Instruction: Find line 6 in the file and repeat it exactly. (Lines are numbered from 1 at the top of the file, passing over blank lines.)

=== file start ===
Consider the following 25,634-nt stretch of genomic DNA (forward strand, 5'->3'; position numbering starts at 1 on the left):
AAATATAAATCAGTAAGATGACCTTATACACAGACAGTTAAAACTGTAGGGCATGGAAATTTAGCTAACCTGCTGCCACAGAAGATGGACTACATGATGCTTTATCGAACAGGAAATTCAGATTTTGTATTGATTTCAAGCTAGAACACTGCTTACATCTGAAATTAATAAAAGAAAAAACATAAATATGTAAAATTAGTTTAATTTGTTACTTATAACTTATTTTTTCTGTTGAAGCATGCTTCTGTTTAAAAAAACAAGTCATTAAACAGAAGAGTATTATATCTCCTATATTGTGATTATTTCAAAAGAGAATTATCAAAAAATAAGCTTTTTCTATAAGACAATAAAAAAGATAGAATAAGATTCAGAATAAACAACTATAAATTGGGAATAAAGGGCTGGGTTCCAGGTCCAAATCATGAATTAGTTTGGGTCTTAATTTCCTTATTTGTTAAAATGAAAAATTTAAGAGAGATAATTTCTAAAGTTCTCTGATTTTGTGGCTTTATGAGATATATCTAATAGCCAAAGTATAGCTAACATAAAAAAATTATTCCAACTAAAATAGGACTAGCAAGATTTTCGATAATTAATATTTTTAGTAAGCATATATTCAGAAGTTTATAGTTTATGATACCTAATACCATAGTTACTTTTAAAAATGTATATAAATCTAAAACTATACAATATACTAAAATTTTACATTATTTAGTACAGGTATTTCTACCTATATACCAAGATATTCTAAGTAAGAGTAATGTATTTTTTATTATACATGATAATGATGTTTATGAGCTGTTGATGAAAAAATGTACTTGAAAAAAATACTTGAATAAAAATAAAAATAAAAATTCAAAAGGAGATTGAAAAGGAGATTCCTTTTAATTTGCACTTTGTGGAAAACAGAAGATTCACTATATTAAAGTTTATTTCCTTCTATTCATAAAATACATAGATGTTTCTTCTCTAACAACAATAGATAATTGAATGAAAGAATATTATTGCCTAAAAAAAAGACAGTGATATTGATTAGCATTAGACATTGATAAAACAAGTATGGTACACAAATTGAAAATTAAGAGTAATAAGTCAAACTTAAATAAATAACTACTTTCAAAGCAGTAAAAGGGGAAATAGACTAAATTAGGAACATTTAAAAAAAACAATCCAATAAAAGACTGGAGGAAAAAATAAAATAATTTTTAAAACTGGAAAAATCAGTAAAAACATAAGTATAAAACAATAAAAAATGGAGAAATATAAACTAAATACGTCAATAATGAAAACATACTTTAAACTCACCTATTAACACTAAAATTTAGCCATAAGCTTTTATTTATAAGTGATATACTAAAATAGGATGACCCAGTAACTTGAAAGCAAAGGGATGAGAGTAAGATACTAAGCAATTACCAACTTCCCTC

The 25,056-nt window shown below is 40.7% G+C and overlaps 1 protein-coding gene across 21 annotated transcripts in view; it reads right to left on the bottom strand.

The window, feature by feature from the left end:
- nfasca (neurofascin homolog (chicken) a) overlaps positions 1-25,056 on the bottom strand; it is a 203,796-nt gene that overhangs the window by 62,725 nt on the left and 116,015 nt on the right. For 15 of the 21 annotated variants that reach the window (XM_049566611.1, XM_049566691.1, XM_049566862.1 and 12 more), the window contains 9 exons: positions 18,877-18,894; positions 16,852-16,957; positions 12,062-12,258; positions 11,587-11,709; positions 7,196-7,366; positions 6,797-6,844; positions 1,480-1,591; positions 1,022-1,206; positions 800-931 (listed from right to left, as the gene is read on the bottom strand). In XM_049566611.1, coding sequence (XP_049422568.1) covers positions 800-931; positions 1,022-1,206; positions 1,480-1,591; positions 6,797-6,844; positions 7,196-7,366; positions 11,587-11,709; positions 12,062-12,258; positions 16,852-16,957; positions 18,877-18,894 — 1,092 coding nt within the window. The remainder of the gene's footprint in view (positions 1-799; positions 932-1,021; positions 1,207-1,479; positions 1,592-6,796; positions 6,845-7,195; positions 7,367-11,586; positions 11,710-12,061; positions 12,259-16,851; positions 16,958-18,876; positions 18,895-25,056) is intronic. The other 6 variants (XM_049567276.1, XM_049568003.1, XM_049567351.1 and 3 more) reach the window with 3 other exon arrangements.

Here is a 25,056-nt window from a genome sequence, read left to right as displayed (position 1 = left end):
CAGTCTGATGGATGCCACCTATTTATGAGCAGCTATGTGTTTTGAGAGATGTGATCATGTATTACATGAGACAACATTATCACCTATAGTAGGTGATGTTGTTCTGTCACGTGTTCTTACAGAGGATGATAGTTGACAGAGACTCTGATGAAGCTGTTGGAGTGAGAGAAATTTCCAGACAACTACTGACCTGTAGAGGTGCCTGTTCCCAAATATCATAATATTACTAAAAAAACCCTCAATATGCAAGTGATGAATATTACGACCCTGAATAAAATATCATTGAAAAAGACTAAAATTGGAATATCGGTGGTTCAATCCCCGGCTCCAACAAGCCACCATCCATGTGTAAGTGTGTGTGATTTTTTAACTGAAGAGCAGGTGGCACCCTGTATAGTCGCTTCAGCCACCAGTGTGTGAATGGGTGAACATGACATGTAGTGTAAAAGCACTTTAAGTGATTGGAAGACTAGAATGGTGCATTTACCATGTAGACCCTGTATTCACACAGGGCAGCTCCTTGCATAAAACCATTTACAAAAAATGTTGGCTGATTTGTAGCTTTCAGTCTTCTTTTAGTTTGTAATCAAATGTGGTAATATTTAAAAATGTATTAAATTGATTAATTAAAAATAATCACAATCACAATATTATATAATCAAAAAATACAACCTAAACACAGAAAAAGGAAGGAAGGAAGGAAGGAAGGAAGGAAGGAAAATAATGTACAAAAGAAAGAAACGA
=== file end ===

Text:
Here is a 25,056-nt window from a genome sequence, read left to right as displayed (position 1 = left end):